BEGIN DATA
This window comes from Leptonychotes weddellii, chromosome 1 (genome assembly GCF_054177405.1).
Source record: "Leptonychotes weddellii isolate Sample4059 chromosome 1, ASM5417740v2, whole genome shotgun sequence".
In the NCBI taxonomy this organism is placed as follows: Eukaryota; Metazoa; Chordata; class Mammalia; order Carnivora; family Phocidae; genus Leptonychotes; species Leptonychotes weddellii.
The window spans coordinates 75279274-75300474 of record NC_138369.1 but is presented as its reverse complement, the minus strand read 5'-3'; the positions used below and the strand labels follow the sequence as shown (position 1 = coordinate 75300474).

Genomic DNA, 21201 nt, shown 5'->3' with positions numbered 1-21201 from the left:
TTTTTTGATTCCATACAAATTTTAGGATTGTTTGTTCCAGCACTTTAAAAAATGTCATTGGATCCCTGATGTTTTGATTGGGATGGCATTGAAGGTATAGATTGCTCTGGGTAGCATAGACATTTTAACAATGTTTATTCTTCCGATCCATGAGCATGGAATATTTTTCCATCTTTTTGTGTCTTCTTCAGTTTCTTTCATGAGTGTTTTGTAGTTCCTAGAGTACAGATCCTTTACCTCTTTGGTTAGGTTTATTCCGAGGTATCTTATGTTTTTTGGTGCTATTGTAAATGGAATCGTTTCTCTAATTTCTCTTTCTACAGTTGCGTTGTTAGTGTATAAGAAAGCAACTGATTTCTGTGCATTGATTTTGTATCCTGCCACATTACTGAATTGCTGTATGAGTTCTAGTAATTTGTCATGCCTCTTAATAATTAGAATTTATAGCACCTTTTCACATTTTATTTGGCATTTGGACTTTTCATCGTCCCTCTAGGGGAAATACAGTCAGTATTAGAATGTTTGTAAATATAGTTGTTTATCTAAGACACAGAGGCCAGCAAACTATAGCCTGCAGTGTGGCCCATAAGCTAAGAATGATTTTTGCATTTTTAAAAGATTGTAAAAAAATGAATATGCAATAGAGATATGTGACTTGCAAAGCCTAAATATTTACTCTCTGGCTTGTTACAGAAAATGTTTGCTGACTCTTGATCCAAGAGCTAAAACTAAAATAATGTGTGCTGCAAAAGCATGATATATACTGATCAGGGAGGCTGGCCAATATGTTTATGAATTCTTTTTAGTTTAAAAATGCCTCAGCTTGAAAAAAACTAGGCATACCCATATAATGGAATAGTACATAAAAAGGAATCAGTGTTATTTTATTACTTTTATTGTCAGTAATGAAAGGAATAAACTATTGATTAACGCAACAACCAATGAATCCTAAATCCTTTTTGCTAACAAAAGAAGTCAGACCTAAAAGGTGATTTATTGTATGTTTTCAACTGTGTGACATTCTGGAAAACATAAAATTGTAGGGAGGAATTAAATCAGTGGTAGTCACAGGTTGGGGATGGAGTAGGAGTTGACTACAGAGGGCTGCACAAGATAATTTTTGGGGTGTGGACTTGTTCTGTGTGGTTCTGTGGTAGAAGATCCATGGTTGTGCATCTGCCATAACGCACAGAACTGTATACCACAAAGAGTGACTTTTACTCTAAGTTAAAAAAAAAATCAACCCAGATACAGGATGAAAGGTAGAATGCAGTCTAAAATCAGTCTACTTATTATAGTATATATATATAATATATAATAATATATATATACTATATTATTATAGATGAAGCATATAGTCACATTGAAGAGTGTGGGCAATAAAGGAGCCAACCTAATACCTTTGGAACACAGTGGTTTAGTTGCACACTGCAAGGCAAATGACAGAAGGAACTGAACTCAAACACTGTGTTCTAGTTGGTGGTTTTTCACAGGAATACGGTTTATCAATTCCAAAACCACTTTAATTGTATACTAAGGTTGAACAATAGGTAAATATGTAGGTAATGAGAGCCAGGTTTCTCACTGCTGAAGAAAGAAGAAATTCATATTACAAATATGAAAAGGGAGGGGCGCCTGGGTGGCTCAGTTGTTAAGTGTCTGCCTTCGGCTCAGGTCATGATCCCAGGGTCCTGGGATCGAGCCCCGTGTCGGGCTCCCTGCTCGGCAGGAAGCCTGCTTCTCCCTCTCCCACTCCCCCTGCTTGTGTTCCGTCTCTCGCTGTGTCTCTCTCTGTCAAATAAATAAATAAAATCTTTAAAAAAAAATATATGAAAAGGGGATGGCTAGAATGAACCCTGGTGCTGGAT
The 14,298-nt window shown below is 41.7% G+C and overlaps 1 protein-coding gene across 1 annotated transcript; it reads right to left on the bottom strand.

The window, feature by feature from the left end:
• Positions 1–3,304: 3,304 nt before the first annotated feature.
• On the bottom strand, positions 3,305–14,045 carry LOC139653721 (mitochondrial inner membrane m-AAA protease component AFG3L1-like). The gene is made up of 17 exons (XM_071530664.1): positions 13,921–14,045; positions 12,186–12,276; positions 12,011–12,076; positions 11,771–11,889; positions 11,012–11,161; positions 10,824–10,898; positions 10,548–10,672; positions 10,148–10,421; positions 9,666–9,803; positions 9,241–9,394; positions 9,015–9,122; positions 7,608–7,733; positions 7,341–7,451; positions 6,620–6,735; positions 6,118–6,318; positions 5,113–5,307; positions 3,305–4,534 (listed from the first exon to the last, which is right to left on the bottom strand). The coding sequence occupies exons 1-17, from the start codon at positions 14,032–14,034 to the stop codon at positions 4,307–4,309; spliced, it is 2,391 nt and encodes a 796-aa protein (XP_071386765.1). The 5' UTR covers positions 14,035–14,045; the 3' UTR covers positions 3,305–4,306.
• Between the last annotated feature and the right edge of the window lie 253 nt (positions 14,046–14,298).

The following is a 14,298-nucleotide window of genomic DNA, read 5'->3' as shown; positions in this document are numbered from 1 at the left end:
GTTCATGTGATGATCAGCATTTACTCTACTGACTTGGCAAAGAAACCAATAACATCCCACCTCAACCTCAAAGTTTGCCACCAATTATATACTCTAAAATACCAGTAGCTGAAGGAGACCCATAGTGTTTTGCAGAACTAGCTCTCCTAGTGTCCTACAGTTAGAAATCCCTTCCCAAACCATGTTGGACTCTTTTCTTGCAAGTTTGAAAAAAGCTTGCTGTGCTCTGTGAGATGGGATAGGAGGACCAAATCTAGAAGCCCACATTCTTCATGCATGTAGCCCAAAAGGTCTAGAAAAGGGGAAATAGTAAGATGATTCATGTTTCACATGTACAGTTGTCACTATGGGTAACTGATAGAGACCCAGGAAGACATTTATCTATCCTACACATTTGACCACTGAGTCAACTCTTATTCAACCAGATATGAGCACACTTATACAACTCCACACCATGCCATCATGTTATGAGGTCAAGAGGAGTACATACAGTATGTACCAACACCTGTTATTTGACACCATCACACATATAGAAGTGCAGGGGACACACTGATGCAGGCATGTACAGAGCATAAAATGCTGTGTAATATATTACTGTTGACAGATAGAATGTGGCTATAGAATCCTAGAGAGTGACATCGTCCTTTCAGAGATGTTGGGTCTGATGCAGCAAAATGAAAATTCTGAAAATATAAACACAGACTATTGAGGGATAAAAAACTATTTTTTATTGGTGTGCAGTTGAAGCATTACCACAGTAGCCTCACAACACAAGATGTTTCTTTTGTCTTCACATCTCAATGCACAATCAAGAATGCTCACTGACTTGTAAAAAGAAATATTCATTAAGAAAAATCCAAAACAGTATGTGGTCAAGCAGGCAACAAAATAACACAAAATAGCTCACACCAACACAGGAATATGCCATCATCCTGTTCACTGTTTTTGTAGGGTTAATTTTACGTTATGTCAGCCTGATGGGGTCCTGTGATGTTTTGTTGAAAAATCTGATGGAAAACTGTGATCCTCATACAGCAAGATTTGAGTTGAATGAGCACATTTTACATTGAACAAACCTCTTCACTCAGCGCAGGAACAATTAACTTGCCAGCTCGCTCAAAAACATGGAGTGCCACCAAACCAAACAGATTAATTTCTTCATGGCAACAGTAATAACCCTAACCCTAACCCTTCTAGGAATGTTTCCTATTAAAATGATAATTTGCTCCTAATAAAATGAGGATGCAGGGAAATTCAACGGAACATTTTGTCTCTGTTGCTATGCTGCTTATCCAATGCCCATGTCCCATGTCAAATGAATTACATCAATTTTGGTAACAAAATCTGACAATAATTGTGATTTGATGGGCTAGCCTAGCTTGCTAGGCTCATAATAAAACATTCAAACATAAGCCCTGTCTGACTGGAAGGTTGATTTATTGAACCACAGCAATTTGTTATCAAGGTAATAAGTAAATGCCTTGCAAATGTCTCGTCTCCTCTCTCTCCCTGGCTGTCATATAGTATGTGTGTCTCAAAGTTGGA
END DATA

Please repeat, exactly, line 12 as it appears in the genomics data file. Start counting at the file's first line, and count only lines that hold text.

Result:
The following is a 14,298-nucleotide window of genomic DNA, read 5'->3' as shown; positions in this document are numbered from 1 at the left end: